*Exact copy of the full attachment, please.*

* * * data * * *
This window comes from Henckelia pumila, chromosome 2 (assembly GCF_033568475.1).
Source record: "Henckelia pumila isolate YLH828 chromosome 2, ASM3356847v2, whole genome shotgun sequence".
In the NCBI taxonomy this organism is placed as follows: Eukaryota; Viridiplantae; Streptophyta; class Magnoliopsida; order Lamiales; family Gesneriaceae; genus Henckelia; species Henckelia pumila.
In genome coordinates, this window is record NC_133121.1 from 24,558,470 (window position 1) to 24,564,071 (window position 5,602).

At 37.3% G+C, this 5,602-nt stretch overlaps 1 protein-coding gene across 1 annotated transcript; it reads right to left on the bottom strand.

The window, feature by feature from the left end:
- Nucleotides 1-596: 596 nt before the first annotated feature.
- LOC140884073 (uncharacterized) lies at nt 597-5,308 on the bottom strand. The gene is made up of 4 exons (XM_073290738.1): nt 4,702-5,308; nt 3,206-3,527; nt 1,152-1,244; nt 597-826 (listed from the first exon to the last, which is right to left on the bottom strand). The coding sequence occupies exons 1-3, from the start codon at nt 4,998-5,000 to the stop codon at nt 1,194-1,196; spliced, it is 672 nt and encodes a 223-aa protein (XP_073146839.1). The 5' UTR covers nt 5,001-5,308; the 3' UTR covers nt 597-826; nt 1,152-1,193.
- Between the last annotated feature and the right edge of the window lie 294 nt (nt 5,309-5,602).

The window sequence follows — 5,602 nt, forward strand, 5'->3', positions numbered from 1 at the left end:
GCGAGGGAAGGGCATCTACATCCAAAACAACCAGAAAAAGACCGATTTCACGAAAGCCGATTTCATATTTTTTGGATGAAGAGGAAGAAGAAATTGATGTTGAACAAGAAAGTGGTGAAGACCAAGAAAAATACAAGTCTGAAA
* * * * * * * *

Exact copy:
This window comes from Henckelia pumila, chromosome 2 (assembly GCF_033568475.1).
Source record: "Henckelia pumila isolate YLH828 chromosome 2, ASM3356847v2, whole genome shotgun sequence".
In the NCBI taxonomy this organism is placed as follows: Eukaryota; Viridiplantae; Streptophyta; class Magnoliopsida; order Lamiales; family Gesneriaceae; genus Henckelia; species Henckelia pumila.
In genome coordinates, this window is record NC_133121.1 from 24,558,470 (window position 1) to 24,564,071 (window position 5,602).

At 37.3% G+C, this 5,602-nt stretch overlaps 1 protein-coding gene across 1 annotated transcript; it reads right to left on the bottom strand.

The window, feature by feature from the left end:
- Nucleotides 1-596: 596 nt before the first annotated feature.
- LOC140884073 (uncharacterized) lies at nt 597-5,308 on the bottom strand. The gene is made up of 4 exons (XM_073290738.1): nt 4,702-5,308; nt 3,206-3,527; nt 1,152-1,244; nt 597-826 (listed from the first exon to the last, which is right to left on the bottom strand). The coding sequence occupies exons 1-3, from the start codon at nt 4,998-5,000 to the stop codon at nt 1,194-1,196; spliced, it is 672 nt and encodes a 223-aa protein (XP_073146839.1). The 5' UTR covers nt 5,001-5,308; the 3' UTR covers nt 597-826; nt 1,152-1,193.
- Between the last annotated feature and the right edge of the window lie 294 nt (nt 5,309-5,602).

The window sequence follows — 5,602 nt, forward strand, 5'->3', positions numbered from 1 at the left end:
GCGAGGGAAGGGCATCTACATCCAAAACAACCAGAAAAAGACCGATTTCACGAAAGCCGATTTCATATTTTTTGGATGAAGAGGAAGAAGAAATTGATGTTGAACAAGAAAGTGGTGAAGACCAAGAAAAATACAAGTCTGAAA